His paintings of national icons such as Paul Revere, John Hancock, and Samuel Adams cemented Boston-born artist John Singleton Copley’s connection to the American Revolution, and to the country’s cultural pride. “Today, in museums across America, Copley’s brilliant portraits evoke patriotic fervor and rebellious optimism,” writes Jane Kamensky in her new book, “A Revolution in Color: The World of John Singleton Copley.”
But that connection was more complicated than it might now appear. In the spring of 1774 Copley sailed from Boston to London, never to return. When the fighting began, he followed it from an ocean away.
Kamensky, a Harvard historian and Carl and Lily Pforzheimer Foundation Director of Radcliffe’s Schlesinger Library on the History of Women in America, notes in her book that Copley did not share the politics of his sitters and that his detachment from the conflict mirrored the divided sentiment among many in his homeland. “Like the paintings Copley produced so painstakingly,” she writes, “the revolutionary world was awash in an almost infinite spectrum of color. Allegiance came in many shades.”
Kamensky spoke with the Gazette about the book and about the symbolism and significance behind some of Copley’s best-known works.
GAZETTE: What surprised you in this research?
KAMENSKY: What surprised me was the tension between the way that we know Copley and use him in the United States, and the way he understood his own life and work. We ask Copley’s paintings to illustrate, and for his sitters to embody, an understanding of Americanness that cuts against the grain of his America and the way he understood himself. His ironic distance from the patriots’ project opens up a much wider, and I think a more important question about the unaligned in the era of the American Revolution. We imagine it as a moment of the zealous choosing of sides — preferably the “right” side, our side. But Copley’s muddled detachment from that moment was pervasive. The best estimate is that anywhere from a third to three-fifths of the American people were these protean creatures of shifting alliance who did not particularly want the Revolution — or at least the fighting — to come to their state any time soon. If the balance of power shifted on the ground in their locality, they shifted with it. It gives us a very different view of the founding to have people like Copley at center stage. He is both unique — nobody else painted the way he did within 3,000 miles of Boston in the period that he was here — and like almost everybody. That combination made him larger than I realized.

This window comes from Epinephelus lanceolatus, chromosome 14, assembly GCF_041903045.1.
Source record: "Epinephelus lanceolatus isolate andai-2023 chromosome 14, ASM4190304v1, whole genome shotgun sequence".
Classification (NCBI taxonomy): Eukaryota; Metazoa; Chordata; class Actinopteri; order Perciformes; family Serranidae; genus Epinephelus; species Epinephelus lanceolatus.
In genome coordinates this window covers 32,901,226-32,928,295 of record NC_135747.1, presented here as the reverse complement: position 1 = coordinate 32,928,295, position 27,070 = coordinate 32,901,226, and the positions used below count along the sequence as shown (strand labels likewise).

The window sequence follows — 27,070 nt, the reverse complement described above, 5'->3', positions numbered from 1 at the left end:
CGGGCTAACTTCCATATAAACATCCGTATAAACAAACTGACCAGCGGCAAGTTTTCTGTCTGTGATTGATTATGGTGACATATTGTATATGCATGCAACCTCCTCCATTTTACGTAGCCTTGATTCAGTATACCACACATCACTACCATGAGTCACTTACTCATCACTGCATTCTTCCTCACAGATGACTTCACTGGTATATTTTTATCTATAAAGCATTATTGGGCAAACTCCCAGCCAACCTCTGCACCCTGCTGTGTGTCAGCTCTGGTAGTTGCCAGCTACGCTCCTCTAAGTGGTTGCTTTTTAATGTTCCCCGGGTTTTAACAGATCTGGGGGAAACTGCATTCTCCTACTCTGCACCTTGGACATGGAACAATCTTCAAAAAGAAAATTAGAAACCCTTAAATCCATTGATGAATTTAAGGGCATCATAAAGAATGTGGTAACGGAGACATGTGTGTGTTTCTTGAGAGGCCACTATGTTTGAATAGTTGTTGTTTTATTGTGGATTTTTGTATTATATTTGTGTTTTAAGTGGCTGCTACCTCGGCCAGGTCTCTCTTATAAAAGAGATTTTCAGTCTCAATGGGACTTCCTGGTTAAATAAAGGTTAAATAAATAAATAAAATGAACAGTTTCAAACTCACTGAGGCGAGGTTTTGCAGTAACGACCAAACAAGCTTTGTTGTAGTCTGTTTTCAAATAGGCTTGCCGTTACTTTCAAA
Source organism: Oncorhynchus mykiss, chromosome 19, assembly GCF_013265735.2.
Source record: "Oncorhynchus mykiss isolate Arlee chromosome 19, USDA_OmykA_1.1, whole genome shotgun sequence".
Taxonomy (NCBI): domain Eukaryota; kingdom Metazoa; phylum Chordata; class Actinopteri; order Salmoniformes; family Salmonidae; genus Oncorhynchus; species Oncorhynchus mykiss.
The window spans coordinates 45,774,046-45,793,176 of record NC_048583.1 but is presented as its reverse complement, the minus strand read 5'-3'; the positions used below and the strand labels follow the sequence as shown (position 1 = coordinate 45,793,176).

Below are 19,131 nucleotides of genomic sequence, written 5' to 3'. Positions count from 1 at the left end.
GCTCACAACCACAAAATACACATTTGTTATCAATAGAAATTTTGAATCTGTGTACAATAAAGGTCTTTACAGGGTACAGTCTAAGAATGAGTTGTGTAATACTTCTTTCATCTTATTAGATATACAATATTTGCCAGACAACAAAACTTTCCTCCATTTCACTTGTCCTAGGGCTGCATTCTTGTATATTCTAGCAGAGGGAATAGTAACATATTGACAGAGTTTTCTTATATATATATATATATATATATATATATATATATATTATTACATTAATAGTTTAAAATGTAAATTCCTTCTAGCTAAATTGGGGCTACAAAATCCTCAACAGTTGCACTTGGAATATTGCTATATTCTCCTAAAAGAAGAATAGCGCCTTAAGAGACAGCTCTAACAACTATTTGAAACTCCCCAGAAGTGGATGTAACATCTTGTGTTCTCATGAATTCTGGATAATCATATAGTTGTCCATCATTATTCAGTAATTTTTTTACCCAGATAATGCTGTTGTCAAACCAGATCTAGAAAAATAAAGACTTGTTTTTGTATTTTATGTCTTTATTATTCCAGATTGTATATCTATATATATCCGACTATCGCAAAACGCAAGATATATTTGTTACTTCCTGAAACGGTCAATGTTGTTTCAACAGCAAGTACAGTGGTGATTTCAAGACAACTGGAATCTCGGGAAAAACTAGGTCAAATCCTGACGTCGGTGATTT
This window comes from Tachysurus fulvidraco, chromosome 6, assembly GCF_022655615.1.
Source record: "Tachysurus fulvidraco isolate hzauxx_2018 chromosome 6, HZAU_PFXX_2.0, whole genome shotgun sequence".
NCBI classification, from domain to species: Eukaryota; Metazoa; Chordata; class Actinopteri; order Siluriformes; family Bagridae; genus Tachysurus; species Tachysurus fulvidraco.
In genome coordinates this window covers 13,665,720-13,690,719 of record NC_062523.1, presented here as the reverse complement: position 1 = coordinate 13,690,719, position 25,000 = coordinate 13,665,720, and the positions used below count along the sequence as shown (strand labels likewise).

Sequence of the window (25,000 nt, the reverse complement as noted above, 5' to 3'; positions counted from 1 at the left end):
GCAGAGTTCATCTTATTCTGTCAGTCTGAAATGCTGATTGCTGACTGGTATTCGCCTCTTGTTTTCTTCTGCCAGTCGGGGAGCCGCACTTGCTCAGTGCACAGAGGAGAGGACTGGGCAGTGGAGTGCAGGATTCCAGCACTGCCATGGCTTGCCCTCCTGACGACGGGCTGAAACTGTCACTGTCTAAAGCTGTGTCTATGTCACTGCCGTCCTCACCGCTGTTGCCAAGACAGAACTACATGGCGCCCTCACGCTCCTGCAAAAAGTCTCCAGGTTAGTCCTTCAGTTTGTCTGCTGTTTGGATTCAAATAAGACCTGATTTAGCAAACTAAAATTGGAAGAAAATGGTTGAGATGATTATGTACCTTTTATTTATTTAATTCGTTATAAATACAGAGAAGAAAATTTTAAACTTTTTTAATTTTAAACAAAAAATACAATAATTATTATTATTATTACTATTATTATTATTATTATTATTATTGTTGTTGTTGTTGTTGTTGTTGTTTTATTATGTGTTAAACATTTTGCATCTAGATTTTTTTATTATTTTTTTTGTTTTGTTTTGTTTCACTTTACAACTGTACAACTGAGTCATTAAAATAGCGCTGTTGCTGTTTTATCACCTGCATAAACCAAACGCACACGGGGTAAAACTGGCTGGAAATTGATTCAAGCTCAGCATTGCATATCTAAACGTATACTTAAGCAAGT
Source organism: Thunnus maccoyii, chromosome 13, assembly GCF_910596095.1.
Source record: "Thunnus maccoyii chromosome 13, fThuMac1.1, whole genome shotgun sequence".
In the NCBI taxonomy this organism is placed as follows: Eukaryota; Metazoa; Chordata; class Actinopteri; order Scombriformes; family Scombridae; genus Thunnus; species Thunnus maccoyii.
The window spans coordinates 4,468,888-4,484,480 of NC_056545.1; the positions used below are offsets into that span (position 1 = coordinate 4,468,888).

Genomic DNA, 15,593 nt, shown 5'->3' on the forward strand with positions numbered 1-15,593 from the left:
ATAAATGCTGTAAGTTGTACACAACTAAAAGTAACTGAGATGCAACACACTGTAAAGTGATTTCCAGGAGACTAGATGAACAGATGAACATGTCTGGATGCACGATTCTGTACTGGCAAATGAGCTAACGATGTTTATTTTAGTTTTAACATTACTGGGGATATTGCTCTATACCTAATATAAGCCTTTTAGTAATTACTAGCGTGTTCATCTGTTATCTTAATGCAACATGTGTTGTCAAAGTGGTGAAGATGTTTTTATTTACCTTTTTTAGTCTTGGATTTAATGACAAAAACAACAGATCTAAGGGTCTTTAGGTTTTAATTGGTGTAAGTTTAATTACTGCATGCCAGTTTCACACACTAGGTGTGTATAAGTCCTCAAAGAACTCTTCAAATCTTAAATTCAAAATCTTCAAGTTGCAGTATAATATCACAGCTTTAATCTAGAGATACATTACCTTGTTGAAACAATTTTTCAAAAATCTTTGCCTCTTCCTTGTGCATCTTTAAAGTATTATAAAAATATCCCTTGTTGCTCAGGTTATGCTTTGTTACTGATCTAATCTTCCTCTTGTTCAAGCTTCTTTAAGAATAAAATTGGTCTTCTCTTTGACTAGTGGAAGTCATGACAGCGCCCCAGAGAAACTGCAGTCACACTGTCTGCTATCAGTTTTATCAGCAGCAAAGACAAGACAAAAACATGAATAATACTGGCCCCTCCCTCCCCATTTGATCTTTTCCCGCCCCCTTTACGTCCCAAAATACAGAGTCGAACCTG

GAZETTE: One of his most well-known pieces is the portrait of Paul Revere that hangs in the Museum of Fine Arts in Boston. To many it’s the iconic image of the American patriot, but you caution people not to conflate the sitter with the painter. Why?
KAMENSKY: “Paul Revere” is certainly the most famous of Copley’s works, and probably the second-most famous face in Revolutionary America, a later version of George Washington being the first. Revere does a lot of work as an American character: He’s the guy who rolls up his sleeves and looks right at you and does nothing to disguise his artisanal work as anything but the elevating craft that it is. He doesn’t wear a wig, he doesn’t button his shirt, there’s not a bit of lace or frippery about him.
By contrast, Copley’s self-portrait, done in late 1769, within roughly a year of “Revere,” could not be more different. He’s in a velvet waistcoat that’s clotted with lace, capped with a silk robe called a banyan that has a kind of oriental figure on it. His hair is meticulously powdered. There’s enough gold braid on his waistcoat for it to be almost a military uniform. He and Revere are like a peacock painting a hen. And I think that’s probably who they were in the streets of Boston, even though they were both artisans, at least until Copley married. They were both making about as much in a good year. They were both from immigrant families. But in the way that they fashioned themselves, Copley was a very different kind of guy. Everybody in the world that Copley and Revere grew up in would have called London home, with capital H. Not because they were from immigrant families but because it was the lodestar of their universe. Copley stayed that way, and Revere changed.